Friday, May 15, 2009

Another Radicalizing Experience

First, an introduction. I've had permission to post to this blog for quite awhile but have been a hesitant blogger - a combination of innate shyness and a tendency to take forever to craft a paragraph. (For example, I started this post at eleven this morning. Granted, I've stopped for a leisurely lunch and a couple of meetings, but still.) The breezy spring air and a severe lack of sleep (thanks to a new, amazing baby) have lowered my defenses. I've been a librarian for a couple years and, after a few trips through the public and community college library spheres, am happily employed at an academic library. My job duties and responsibilities are so diverse that I can only talk in terms of a typical month, not day, but by then it's all a blur. My main interests are information literacy and new issues in library automation (really).

This article came through one of the listservs this morning: Best Careers 2009: Librarian

Well, obviously, I thought when I saw it. I love being a librarian for many reasons, although I'll wax poetic about it during another post. What intrigues me are the number of reader comments discussing average salaries for librarians. They are, typically, low. It's a touchy subject. While I didn't go in to librarianship for the money, and while there are a number of rewards far greater than the salary, I suspect there are many reasons why our salaries are on the low end, not the least of which is the profession's history (and present) as being a female dominated profession. I'm the daughter of a nurse, after all. This is nothing new to me.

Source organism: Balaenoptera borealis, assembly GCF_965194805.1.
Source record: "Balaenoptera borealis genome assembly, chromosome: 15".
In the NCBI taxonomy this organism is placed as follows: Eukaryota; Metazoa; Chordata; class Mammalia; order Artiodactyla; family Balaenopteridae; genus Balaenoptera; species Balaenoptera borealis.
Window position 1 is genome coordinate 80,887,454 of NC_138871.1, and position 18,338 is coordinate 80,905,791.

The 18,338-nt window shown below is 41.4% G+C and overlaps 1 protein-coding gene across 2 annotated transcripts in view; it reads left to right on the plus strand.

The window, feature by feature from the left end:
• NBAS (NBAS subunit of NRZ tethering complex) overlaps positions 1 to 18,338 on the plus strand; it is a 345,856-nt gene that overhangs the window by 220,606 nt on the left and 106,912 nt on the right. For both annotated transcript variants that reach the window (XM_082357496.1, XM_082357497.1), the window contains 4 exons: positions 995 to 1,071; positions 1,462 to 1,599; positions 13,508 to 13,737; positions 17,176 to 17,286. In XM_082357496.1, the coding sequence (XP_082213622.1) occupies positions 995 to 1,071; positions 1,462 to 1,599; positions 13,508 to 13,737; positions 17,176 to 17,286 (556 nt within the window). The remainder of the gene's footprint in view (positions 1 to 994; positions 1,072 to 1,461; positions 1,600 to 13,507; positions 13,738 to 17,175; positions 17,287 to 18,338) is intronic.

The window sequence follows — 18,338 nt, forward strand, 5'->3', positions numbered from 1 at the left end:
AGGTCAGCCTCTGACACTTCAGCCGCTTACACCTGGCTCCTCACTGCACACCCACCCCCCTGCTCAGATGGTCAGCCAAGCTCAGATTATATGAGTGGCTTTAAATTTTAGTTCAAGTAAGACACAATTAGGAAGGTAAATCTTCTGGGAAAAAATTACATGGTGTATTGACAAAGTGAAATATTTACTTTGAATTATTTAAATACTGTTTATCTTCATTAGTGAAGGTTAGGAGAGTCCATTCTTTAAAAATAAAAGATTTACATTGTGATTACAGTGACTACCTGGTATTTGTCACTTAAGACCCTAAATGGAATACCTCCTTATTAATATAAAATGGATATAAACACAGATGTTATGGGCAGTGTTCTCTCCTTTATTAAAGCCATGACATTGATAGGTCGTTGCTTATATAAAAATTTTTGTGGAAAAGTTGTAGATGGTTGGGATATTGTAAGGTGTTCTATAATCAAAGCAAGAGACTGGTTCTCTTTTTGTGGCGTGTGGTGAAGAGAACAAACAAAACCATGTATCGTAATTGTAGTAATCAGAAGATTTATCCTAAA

In today's economy, I'm thankful I have not only a job, but one I love. I try not to stay up nights engaging in "worst case scenario" thinking (this means going against my nature, but I'm working on it). But when the salary discussion comes up, I find myself thinking about my sister. She's a church musician in geographical location that doesn't have a huge demand for musicians with graduate degrees. She interviewed for a job at a church and they offered her a rate that was about half what she (and her professional organization) charges for her talents. In a move that made me even more proud of her than I was before, she told them she could not in good conscience take the job for less than what she would normally charge. "One of my jobs as a teacher of other musicians is to advocate for our profession - that we are taken seriously and paid a fair wage," she told me. "I can't tell one thing to my students and then take a job that pays me far less than I'm worth." Amen, sister!

I'm not faulting our profession, and those who have gone before, for not advocating enough for librarians. And I know first-hand that sometimes you need to take the low paying job. Or that the funds just aren't there, even if the powers that be want to pay you more. But my sister's experience made me wake up to the fact that I have a responsibility to the profession and to future librarians. I need to advocate for fair wages for librarians in my community and beyond, if the opportunities present themselves. And maybe I need to seek out those opportunities more. (This probably will be more effective than my previous plan of becoming Bruce Springsteen's personal librarian.)

They say that motherhood is a radicalizing experience. It's been that way for me, so far. (Look for future posts on why the heck there's no day care at my institution.) For me, librarianship is too.

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